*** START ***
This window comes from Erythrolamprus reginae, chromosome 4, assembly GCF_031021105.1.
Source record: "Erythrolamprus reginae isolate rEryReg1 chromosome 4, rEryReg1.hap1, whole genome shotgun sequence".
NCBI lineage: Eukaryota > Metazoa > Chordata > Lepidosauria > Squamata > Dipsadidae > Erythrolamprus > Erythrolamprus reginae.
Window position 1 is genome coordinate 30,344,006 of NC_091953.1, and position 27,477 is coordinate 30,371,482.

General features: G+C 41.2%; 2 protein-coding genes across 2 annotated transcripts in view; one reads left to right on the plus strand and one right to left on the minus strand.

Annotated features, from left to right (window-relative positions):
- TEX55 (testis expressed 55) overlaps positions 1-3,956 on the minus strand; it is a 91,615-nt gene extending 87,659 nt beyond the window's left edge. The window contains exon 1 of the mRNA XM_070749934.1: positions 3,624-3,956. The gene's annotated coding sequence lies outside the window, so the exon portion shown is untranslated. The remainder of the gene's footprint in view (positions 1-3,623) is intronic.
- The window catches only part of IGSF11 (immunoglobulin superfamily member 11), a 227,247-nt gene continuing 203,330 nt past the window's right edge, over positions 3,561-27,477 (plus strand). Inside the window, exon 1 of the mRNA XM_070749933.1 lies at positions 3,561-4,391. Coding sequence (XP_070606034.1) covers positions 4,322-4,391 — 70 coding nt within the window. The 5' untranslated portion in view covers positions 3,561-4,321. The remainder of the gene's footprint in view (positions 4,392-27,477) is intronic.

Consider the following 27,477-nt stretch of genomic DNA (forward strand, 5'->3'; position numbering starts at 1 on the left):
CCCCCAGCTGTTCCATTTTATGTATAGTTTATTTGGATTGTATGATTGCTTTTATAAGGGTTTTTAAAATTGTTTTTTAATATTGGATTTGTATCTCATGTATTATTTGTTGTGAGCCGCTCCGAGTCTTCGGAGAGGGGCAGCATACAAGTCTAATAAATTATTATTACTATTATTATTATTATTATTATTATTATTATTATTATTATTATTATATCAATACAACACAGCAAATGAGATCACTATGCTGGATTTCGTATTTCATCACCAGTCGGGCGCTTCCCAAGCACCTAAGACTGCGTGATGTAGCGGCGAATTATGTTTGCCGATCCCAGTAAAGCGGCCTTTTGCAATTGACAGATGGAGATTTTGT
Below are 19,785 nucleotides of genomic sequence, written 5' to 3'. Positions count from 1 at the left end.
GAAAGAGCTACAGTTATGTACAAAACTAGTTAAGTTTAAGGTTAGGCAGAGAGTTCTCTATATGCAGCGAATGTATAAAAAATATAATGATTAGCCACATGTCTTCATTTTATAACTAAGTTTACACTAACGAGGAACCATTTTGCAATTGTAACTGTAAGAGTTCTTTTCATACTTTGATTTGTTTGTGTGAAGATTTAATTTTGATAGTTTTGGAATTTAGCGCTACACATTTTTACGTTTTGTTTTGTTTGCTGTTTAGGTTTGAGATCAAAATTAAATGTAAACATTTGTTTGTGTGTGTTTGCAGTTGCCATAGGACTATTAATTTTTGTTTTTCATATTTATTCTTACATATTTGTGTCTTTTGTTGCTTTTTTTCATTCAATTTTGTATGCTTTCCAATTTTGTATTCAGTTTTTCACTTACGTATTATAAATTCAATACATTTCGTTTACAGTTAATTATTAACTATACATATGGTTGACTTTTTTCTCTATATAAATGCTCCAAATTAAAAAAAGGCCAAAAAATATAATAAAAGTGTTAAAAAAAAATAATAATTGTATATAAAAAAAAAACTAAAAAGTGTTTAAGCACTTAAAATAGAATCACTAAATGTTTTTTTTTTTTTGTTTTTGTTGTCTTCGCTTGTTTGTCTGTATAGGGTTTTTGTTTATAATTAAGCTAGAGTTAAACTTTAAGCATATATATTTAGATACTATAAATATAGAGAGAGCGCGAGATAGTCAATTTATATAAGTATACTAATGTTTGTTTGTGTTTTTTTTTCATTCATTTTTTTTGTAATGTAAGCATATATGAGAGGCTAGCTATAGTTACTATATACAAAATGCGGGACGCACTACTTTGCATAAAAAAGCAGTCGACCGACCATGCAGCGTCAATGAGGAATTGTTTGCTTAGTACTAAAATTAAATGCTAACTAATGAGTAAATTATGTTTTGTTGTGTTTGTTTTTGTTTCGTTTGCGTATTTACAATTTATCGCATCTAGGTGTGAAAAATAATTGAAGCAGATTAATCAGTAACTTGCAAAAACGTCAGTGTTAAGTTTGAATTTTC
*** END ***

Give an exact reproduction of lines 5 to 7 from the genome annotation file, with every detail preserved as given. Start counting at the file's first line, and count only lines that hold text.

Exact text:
General features: G+C 41.2%; 2 protein-coding genes across 2 annotated transcripts in view; one reads left to right on the plus strand and one right to left on the minus strand.

Annotated features, from left to right (window-relative positions):
- TEX55 (testis expressed 55) overlaps positions 1-3,956 on the minus strand; it is a 91,615-nt gene extending 87,659 nt beyond the window's left edge. The window contains exon 1 of the mRNA XM_070749934.1: positions 3,624-3,956. The gene's annotated coding sequence lies outside the window, so the exon portion shown is untranslated. The remainder of the gene's footprint in view (positions 1-3,623) is intronic.